Of course, such an overhaul of our teacher training system would require a great financial investment. But when viewed next to the millions that would be saved from expenditures on teacher replacement efforts, the expense has the potential to be greatly worthwhile. It is possible that here in Maryland, we’ll see the benefits of a teacher residency program very soon. Last year, the Teacher Induction, Retention and Advancement Workgroup began working on a recommendation for a yearlong teacher residency program in Maryland, and it may be included in the state funding formula for the upcoming fiscal cycle. Final recommendations will be made at the end of this year.
References: Polakow-Suranksy, S., Thomases, J., and Demoss, K. (2016, July 8). Train Teachers Like Doctors. Retrieved from

Hershkowitz, S. (2016, Novemeber 29). Train Teachers Like Doctors? It Might Happen in Maryland. Retrieved from

Saturday, October 7, 2017

ACEs- Adverse Childhood Experiences and Baltimore City's Grant to Help Address Them

A couple of weeks ago, I stumbled into the opportunity to participate in an event at the Maryland Department of Health and Mental Hygiene. Hosted by The Prevention and Health Promotion Administration in collaboration with The Office of Minority Health and Health Disparities and The State Council on Child Abuse and Neglect, the screening of the documentary “Resilience” and subsequent discussion of adverse childhood experiences (ACEs_ and their impact on physical health and cognitive and social-emotional well-being was a somber but illuminating experience.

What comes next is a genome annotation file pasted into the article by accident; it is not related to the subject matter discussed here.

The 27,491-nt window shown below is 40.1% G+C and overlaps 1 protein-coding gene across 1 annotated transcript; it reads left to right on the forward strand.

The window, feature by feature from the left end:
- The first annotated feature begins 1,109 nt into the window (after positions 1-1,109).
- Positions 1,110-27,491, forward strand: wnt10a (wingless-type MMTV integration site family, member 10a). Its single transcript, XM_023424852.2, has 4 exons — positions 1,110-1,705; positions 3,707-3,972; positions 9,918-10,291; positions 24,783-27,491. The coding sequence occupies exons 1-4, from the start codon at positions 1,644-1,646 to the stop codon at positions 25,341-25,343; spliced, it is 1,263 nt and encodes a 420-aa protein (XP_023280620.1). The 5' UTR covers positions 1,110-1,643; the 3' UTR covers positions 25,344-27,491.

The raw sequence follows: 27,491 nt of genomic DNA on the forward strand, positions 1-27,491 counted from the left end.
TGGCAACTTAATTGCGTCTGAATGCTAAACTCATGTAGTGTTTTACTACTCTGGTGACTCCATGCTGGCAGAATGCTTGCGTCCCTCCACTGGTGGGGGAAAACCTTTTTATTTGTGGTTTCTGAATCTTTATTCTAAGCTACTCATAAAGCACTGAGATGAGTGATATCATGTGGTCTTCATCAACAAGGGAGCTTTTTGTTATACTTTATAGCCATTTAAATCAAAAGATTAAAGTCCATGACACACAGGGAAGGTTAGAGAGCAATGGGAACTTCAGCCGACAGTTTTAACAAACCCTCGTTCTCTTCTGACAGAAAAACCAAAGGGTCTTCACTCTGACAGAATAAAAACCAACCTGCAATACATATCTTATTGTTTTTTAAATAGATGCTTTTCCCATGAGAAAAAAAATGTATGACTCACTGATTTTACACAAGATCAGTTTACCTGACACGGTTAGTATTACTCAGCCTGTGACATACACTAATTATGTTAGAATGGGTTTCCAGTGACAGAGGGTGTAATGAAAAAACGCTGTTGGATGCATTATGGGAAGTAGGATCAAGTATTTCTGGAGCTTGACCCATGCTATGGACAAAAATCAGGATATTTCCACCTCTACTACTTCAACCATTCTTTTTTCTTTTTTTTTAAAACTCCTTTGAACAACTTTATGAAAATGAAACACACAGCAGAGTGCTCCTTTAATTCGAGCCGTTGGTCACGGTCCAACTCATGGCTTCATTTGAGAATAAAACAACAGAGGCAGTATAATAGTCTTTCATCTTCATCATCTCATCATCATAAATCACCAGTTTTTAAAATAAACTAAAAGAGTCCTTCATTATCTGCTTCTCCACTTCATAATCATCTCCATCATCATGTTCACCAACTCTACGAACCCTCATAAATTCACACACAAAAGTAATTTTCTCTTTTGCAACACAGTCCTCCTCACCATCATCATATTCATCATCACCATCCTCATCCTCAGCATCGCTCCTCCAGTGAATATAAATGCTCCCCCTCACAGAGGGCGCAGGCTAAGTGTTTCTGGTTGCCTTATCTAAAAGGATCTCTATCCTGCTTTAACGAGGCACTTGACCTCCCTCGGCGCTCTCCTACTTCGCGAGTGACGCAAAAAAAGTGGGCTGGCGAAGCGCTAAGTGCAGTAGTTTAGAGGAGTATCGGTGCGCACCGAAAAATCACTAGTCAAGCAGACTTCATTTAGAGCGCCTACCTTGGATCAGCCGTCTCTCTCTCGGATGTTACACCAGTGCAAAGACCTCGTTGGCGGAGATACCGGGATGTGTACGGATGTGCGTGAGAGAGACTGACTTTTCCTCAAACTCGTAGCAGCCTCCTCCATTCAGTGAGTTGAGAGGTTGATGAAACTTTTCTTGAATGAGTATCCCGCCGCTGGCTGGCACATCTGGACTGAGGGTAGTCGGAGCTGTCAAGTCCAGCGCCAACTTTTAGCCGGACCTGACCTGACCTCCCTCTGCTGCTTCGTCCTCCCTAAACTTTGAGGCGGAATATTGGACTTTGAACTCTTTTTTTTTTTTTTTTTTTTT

In an attempt to better serve students who have experienced traumatic experiences, especially in the wake of the civil unrest following the murder of Freddie Gray, Baltimore City Public Schools secured a grant from the U.S. Department of Education called Promoting Student Resilience. The $2.374 million grant will allow for the hiring of full-time mental health clinicians at 13 city schools and provide professional development for on how to recognize and respond to the effects of trauma.